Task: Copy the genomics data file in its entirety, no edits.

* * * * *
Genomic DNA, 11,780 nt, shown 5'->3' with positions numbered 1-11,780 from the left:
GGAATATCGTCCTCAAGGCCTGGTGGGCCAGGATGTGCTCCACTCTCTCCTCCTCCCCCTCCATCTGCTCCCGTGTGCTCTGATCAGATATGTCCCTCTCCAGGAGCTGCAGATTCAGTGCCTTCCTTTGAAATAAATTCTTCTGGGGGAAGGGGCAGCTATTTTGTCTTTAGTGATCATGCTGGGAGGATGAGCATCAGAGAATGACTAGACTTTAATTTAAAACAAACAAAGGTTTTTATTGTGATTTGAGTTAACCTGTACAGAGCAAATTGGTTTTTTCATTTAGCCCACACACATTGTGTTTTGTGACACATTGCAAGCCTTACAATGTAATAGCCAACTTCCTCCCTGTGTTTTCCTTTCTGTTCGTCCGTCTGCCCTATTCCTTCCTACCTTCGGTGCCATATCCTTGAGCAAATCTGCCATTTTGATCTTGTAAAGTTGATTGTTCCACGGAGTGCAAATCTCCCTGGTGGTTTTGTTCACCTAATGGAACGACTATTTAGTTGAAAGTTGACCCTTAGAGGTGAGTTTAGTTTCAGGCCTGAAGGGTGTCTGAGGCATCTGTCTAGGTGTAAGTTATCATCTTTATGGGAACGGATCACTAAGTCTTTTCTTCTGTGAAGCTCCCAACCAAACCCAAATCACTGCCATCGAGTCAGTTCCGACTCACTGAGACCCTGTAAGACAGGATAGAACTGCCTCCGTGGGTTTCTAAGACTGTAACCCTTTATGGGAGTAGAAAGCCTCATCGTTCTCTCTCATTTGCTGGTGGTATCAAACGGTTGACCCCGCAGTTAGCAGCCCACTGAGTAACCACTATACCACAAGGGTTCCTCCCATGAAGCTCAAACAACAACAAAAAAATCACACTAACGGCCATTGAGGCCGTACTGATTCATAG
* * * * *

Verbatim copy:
Genomic DNA, 11,780 nt, shown 5'->3' with positions numbered 1-11,780 from the left:
GGAATATCGTCCTCAAGGCCTGGTGGGCCAGGATGTGCTCCACTCTCTCCTCCTCCCCCTCCATCTGCTCCCGTGTGCTCTGATCAGATATGTCCCTCTCCAGGAGCTGCAGATTCAGTGCCTTCCTTTGAAATAAATTCTTCTGGGGGAAGGGGCAGCTATTTTGTCTTTAGTGATCATGCTGGGAGGATGAGCATCAGAGAATGACTAGACTTTAATTTAAAACAAACAAAGGTTTTTATTGTGATTTGAGTTAACCTGTACAGAGCAAATTGGTTTTTTCATTTAGCCCACACACATTGTGTTTTGTGACACATTGCAAGCCTTACAATGTAATAGCCAACTTCCTCCCTGTGTTTTCCTTTCTGTTCGTCCGTCTGCCCTATTCCTTCCTACCTTCGGTGCCATATCCTTGAGCAAATCTGCCATTTTGATCTTGTAAAGTTGATTGTTCCACGGAGTGCAAATCTCCCTGGTGGTTTTGTTCACCTAATGGAACGACTATTTAGTTGAAAGTTGACCCTTAGAGGTGAGTTTAGTTTCAGGCCTGAAGGGTGTCTGAGGCATCTGTCTAGGTGTAAGTTATCATCTTTATGGGAACGGATCACTAAGTCTTTTCTTCTGTGAAGCTCCCAACCAAACCCAAATCACTGCCATCGAGTCAGTTCCGACTCACTGAGACCCTGTAAGACAGGATAGAACTGCCTCCGTGGGTTTCTAAGACTGTAACCCTTTATGGGAGTAGAAAGCCTCATCGTTCTCTCTCATTTGCTGGTGGTATCAAACGGTTGACCCCGCAGTTAGCAGCCCACTGAGTAACCACTATACCACAAGGGTTCCTCCCATGAAGCTCAAACAACAACAAAAAAATCACACTAACGGCCATTGAGGCCGTACTGATTCATAG